Shell executives get slammed at their own climate change conference

“Why doesn’t he like us?”
“Why doesn’t he like us?”
Image: Reuters/Luke MacGregor
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The 18th Annual Chatham House Conference on Climate Change being held today in London is, for better or worse, sponsored by Shell. As one of the world’s leading oil and gas companies, Shell hasn’t exactly been a friend to the environment, though the company would point out that it encourages sustainable designs like this football field powered by human energy in Brazil. Environmentalist Bill McKibben, the conference’s keynote speaker, used his time at the podium to ream out the event’s unlikely corporate sponsors:

I didn’t know Shell was sponsoring this conference when I agreed to do it, but I’m glad for the chance to say in public that Shell is among the most irresponsible companies on earth. When they write the history of our time, the fact that Shell executives watched the Arctic melt and then led the rush to go drill for oil in that thawing north will provide the iconic example of the shortsighted greed that marks the richest people on our planet.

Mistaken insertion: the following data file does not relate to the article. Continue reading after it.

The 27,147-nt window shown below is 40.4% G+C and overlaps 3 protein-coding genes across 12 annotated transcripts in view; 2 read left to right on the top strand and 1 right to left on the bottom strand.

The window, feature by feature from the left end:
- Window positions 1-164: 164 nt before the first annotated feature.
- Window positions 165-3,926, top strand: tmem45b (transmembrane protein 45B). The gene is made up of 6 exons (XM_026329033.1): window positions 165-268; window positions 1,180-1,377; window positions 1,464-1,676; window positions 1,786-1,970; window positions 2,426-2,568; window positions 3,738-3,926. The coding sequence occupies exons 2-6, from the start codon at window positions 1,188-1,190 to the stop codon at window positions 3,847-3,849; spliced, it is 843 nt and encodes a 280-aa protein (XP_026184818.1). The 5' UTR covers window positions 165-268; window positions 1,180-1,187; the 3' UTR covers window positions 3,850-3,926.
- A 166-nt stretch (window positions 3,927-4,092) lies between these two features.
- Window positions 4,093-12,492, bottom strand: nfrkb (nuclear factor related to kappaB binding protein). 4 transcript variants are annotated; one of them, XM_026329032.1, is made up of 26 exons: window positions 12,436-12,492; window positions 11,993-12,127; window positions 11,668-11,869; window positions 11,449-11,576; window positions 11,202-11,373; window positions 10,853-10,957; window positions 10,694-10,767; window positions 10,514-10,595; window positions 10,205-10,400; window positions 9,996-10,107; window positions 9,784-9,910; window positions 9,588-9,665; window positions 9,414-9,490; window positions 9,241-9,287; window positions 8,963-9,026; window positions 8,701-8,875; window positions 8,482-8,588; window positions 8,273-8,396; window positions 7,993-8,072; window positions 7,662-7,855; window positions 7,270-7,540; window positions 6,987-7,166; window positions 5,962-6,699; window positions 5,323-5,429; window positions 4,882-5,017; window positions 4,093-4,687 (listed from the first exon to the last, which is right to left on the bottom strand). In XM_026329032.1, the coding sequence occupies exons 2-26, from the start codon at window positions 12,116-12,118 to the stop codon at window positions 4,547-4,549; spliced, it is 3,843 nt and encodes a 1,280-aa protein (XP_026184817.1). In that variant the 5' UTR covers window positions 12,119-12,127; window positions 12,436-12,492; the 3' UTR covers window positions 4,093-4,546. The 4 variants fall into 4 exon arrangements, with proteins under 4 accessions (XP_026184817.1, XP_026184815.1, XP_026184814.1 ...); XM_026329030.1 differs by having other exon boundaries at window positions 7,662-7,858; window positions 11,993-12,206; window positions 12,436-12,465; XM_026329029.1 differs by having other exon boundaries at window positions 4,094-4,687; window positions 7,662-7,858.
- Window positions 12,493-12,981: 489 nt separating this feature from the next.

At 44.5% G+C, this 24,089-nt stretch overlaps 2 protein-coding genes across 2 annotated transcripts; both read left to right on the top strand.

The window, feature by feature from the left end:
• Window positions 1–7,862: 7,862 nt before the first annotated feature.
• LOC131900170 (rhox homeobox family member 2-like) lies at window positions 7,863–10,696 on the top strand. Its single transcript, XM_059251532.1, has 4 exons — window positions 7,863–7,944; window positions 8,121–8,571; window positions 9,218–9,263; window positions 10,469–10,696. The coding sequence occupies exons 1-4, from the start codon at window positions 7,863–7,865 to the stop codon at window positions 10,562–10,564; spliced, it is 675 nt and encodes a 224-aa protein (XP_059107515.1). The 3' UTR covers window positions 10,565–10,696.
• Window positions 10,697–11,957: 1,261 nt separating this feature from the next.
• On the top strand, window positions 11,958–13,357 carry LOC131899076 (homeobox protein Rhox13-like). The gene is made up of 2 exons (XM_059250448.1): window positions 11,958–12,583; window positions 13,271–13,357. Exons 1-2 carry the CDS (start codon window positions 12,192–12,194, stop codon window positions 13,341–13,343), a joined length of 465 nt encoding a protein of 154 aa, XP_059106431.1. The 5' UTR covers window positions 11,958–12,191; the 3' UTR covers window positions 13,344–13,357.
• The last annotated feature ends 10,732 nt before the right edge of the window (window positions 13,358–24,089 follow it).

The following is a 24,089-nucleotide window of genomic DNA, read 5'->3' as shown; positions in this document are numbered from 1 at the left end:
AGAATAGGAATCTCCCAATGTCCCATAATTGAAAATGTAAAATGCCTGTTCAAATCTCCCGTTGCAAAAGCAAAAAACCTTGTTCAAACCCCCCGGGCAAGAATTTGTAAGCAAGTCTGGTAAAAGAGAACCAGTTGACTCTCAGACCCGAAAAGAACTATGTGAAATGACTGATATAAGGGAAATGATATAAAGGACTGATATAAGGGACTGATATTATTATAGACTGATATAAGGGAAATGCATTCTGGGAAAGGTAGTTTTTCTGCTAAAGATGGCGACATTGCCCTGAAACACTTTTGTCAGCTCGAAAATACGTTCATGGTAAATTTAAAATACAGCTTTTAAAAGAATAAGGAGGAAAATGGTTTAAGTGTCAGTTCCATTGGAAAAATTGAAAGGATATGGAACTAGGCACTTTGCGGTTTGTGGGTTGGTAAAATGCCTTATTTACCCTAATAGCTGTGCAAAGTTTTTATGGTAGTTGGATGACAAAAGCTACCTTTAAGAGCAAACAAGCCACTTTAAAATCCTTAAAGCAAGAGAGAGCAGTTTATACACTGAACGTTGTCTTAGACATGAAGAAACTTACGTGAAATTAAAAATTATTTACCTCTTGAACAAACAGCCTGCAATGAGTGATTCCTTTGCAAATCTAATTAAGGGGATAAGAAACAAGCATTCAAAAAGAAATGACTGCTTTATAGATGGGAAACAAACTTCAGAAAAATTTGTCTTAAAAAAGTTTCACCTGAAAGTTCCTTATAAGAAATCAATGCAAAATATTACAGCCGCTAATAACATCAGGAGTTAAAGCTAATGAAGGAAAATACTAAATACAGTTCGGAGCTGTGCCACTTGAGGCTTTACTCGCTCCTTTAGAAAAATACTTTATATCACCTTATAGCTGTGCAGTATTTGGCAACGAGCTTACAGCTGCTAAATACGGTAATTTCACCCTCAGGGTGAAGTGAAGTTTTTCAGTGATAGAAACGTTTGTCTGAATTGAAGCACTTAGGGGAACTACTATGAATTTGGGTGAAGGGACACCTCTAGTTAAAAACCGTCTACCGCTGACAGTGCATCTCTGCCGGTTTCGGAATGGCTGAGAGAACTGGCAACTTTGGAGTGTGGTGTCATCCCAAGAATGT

Well then. Since the conference is being held at the Chatham House, its attendees must follow the renowned Chatham House Rule: The identity of speakers isn’t disclosed to the public in order to encourage open and free debate. Despite the rules, however, McKibben’s speech quickly became a matter of public record when his own organization posted it and conference attendees tweeted highlights.

Unswayed by the promise of anonymity, fossil fuel reps declined to counter McKibben’s takedown, apparently.

Environmentalists were clued into the discord before the conference had even started: In the lead-up to the event, Shell displayed ads and billboards around London touting its commitment to climate action. Protesters outside the conference echoed McKibben’s sentiments about Shell’s sponsorship.

A spokeswoman from Shell declined to comment directly on what McKibben said, but referred Quartz to a speech on energy policy that Shell CEO Ben van Beurden gave at Columbia University in September.